Light pollution

How to avoid causing light pollution and when we can investigate

What is light pollution?

Light pollution occurs when very bright or poorly directed light shines on to properties and disturbs the people who live there. A typical example would be a security light that shines into a neighbour’s bedroom window and stops them from sleeping properly.

We can investigate light nuisance complaints where the light nuisance is severe. We cannot take action if normal levels of artificial light shine on to your property, such as from street lighting. There are no set levels of light above which a statutory nuisance occurs.

For the artificial light to be a statutory nuisance the light must be excessive or produce an unreasonable level of light for the area and must be affecting you in your property. It does not take into account an individual’s sensitivity to light or insufficient window coverings.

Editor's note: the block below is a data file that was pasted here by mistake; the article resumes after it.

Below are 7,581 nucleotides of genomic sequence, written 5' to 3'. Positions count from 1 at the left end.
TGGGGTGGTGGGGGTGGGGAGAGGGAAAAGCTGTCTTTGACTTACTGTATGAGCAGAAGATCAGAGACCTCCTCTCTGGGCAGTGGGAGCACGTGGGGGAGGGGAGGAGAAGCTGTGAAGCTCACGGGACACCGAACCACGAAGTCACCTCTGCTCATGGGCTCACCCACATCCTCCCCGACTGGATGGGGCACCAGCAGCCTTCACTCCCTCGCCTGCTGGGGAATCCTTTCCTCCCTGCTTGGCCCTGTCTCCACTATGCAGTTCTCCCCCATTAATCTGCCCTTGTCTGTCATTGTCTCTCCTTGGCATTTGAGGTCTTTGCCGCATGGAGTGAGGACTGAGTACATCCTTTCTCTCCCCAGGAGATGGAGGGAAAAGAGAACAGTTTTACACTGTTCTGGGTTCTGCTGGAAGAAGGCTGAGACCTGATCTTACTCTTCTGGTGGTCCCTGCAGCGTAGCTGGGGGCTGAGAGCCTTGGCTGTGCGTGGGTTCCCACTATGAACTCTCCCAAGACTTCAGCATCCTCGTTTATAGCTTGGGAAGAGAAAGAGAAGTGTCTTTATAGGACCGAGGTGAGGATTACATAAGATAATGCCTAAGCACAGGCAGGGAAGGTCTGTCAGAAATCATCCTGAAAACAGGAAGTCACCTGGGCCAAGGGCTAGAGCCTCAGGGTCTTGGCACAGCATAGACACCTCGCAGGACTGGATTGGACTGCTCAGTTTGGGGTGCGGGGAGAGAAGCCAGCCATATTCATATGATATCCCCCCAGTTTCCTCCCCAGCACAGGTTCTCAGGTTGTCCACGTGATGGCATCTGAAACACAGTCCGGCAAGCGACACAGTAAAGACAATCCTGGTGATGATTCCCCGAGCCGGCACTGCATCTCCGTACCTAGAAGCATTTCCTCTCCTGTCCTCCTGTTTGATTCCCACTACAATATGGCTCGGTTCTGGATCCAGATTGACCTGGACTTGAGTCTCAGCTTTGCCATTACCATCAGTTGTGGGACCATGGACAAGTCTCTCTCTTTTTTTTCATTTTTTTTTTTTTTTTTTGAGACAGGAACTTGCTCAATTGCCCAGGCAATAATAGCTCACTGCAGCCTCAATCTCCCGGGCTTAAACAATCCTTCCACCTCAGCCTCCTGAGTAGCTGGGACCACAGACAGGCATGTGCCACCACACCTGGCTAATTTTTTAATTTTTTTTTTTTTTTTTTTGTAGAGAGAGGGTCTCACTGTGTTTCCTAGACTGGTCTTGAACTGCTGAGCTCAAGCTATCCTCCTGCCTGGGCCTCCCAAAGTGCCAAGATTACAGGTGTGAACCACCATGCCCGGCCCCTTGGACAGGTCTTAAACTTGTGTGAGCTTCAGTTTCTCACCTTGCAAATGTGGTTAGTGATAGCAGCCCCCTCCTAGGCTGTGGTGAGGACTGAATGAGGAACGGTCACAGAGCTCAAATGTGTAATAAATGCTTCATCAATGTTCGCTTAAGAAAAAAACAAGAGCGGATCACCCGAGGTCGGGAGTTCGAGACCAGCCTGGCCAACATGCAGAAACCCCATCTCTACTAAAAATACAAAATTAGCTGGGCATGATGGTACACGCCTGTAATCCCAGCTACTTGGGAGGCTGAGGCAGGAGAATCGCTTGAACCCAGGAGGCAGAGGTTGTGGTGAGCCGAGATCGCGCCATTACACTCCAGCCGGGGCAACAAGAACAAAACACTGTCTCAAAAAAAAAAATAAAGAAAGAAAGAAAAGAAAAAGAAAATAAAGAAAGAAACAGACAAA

Report a light nuisance

How to avoid causing light pollution

  • don't fit unnecessary lights
  • don't use excessively bright lights; use the least powerful light needed for the purpose such as a lower wattage bulb
  • don't leave lights on when they are not needed
  • ensure that any light is correctly aligned and installed
  • when aiming floodlights, make sure you only light the area that needs lighting (the aim of the floodlight can easily be checked at night when you can see the actual area being lit)
  • be careful not to put light onto other people's properties or into windows, as this can be very upsetting and may result in a complaint
  • move or partially shade the light
  • fit an infrared sensor

Light pollution exceptions

Some light is essential for health, safety and security purposes. These are:

  • premises occupied for defence purposes
  • railway premises
  • bus stations and associated facilities
  • public service vehicle operating centres
  • goods vehicle operating centres
  • prisons
  • airports

If you experience light pollution from one of the above sources, you may still be able to make a case in civil law.